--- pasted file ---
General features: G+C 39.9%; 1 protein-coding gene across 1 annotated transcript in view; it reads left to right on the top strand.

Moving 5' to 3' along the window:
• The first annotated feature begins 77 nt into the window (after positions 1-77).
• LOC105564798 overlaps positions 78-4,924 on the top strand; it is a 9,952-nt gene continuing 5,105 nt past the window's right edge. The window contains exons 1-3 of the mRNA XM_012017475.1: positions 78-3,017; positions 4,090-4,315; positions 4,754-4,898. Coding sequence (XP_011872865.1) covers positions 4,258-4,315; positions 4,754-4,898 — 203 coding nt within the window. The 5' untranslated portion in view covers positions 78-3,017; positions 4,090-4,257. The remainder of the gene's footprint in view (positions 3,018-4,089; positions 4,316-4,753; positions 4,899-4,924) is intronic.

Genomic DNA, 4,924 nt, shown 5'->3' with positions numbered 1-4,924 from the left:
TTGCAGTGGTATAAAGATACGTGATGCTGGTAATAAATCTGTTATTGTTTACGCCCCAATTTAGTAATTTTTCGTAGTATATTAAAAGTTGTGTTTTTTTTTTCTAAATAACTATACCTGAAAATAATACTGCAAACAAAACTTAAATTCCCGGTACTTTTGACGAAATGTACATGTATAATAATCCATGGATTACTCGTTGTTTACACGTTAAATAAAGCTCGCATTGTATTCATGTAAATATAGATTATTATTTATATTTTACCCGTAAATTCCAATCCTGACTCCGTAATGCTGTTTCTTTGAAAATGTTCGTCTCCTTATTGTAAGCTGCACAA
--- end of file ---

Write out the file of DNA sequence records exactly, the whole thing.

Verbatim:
General features: G+C 39.9%; 1 protein-coding gene across 1 annotated transcript in view; it reads left to right on the top strand.

Moving 5' to 3' along the window:
• The first annotated feature begins 77 nt into the window (after positions 1-77).
• LOC105564798 overlaps positions 78-4,924 on the top strand; it is a 9,952-nt gene continuing 5,105 nt past the window's right edge. The window contains exons 1-3 of the mRNA XM_012017475.1: positions 78-3,017; positions 4,090-4,315; positions 4,754-4,898. Coding sequence (XP_011872865.1) covers positions 4,258-4,315; positions 4,754-4,898 — 203 coding nt within the window. The 5' untranslated portion in view covers positions 78-3,017; positions 4,090-4,257. The remainder of the gene's footprint in view (positions 3,018-4,089; positions 4,316-4,753; positions 4,899-4,924) is intronic.

Genomic DNA, 4,924 nt, shown 5'->3' with positions numbered 1-4,924 from the left:
TTGCAGTGGTATAAAGATACGTGATGCTGGTAATAAATCTGTTATTGTTTACGCCCCAATTTAGTAATTTTTCGTAGTATATTAAAAGTTGTGTTTTTTTTTTCTAAATAACTATACCTGAAAATAATACTGCAAACAAAACTTAAATTCCCGGTACTTTTGACGAAATGTACATGTATAATAATCCATGGATTACTCGTTGTTTACACGTTAAATAAAGCTCGCATTGTATTCATGTAAATATAGATTATTATTTATATTTTACCCGTAAATTCCAATCCTGACTCCGTAATGCTGTTTCTTTGAAAATGTTCGTCTCCTTATTGTAAGCTGCACAA